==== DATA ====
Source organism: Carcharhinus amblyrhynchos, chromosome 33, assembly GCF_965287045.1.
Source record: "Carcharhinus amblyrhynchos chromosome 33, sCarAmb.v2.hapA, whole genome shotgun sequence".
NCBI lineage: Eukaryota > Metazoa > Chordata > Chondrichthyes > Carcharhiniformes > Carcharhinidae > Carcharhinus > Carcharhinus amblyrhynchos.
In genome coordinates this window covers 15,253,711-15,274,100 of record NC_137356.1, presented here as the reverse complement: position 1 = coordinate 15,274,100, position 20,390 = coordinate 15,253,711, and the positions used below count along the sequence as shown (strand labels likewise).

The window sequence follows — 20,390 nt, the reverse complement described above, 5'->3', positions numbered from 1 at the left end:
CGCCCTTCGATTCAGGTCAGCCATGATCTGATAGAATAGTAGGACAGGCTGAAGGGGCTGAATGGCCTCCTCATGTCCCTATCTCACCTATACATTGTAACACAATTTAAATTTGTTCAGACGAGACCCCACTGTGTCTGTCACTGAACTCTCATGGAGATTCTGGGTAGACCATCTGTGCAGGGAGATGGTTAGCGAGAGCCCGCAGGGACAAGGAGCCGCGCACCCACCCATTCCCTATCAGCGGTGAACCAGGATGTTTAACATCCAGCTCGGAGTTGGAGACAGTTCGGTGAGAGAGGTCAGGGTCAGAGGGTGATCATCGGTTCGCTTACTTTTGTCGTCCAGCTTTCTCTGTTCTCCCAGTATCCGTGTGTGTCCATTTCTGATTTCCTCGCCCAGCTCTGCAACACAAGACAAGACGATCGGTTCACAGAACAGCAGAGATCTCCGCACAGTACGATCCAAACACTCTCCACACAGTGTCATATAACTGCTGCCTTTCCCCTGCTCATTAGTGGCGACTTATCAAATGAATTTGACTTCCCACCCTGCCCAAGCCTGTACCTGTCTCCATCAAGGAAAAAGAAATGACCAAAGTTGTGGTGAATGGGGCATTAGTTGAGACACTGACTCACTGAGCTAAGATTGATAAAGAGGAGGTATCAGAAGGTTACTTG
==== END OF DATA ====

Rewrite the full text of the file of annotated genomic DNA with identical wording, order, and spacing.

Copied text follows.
Source organism: Carcharhinus amblyrhynchos, chromosome 33, assembly GCF_965287045.1.
Source record: "Carcharhinus amblyrhynchos chromosome 33, sCarAmb.v2.hapA, whole genome shotgun sequence".
NCBI lineage: Eukaryota > Metazoa > Chordata > Chondrichthyes > Carcharhiniformes > Carcharhinidae > Carcharhinus > Carcharhinus amblyrhynchos.
In genome coordinates this window covers 15,253,711-15,274,100 of record NC_137356.1, presented here as the reverse complement: position 1 = coordinate 15,274,100, position 20,390 = coordinate 15,253,711, and the positions used below count along the sequence as shown (strand labels likewise).

The window sequence follows — 20,390 nt, the reverse complement described above, 5'->3', positions numbered from 1 at the left end:
CGCCCTTCGATTCAGGTCAGCCATGATCTGATAGAATAGTAGGACAGGCTGAAGGGGCTGAATGGCCTCCTCATGTCCCTATCTCACCTATACATTGTAACACAATTTAAATTTGTTCAGACGAGACCCCACTGTGTCTGTCACTGAACTCTCATGGAGATTCTGGGTAGACCATCTGTGCAGGGAGATGGTTAGCGAGAGCCCGCAGGGACAAGGAGCCGCGCACCCACCCATTCCCTATCAGCGGTGAACCAGGATGTTTAACATCCAGCTCGGAGTTGGAGACAGTTCGGTGAGAGAGGTCAGGGTCAGAGGGTGATCATCGGTTCGCTTACTTTTGTCGTCCAGCTTTCTCTGTTCTCCCAGTATCCGTGTGTGTCCATTTCTGATTTCCTCGCCCAGCTCTGCAACACAAGACAAGACGATCGGTTCACAGAACAGCAGAGATCTCCGCACAGTACGATCCAAACACTCTCCACACAGTGTCATATAACTGCTGCCTTTCCCCTGCTCATTAGTGGCGACTTATCAAATGAATTTGACTTCCCACCCTGCCCAAGCCTGTACCTGTCTCCATCAAGGAAAAAGAAATGACCAAAGTTGTGGTGAATGGGGCATTAGTTGAGACACTGACTCACTGAGCTAAGATTGATAAAGAGGAGGTATCAGAAGGTTACTTG